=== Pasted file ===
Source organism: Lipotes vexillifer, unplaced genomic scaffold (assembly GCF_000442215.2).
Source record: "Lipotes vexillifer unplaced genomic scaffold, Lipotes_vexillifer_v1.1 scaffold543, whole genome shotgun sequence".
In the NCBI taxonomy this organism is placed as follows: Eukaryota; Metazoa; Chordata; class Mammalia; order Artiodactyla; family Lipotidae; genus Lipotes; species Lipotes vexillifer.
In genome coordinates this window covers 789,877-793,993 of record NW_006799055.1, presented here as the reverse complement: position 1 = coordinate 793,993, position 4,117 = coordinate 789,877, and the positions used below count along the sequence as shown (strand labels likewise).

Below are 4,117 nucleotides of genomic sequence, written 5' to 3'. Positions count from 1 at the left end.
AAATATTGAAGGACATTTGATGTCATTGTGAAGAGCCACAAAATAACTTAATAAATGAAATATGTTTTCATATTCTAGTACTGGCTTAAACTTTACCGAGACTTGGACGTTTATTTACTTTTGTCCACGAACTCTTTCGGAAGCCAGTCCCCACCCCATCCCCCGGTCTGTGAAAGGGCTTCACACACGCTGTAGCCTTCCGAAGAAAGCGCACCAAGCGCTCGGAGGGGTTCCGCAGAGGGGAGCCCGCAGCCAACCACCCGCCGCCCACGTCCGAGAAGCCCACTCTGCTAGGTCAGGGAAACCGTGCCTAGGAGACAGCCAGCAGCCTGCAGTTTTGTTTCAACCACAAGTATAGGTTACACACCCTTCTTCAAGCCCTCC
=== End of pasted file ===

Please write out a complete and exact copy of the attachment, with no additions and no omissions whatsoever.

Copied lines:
Source organism: Lipotes vexillifer, unplaced genomic scaffold (assembly GCF_000442215.2).
Source record: "Lipotes vexillifer unplaced genomic scaffold, Lipotes_vexillifer_v1.1 scaffold543, whole genome shotgun sequence".
In the NCBI taxonomy this organism is placed as follows: Eukaryota; Metazoa; Chordata; class Mammalia; order Artiodactyla; family Lipotidae; genus Lipotes; species Lipotes vexillifer.
In genome coordinates this window covers 789,877-793,993 of record NW_006799055.1, presented here as the reverse complement: position 1 = coordinate 793,993, position 4,117 = coordinate 789,877, and the positions used below count along the sequence as shown (strand labels likewise).

Below are 4,117 nucleotides of genomic sequence, written 5' to 3'. Positions count from 1 at the left end.
AAATATTGAAGGACATTTGATGTCATTGTGAAGAGCCACAAAATAACTTAATAAATGAAATATGTTTTCATATTCTAGTACTGGCTTAAACTTTACCGAGACTTGGACGTTTATTTACTTTTGTCCACGAACTCTTTCGGAAGCCAGTCCCCACCCCATCCCCCGGTCTGTGAAAGGGCTTCACACACGCTGTAGCCTTCCGAAGAAAGCGCACCAAGCGCTCGGAGGGGTTCCGCAGAGGGGAGCCCGCAGCCAACCACCCGCCGCCCACGTCCGAGAAGCCCACTCTGCTAGGTCAGGGAAACCGTGCCTAGGAGACAGCCAGCAGCCTGCAGTTTTGTTTCAACCACAAGTATAGGTTACACACCCTTCTTCAAGCCCTCC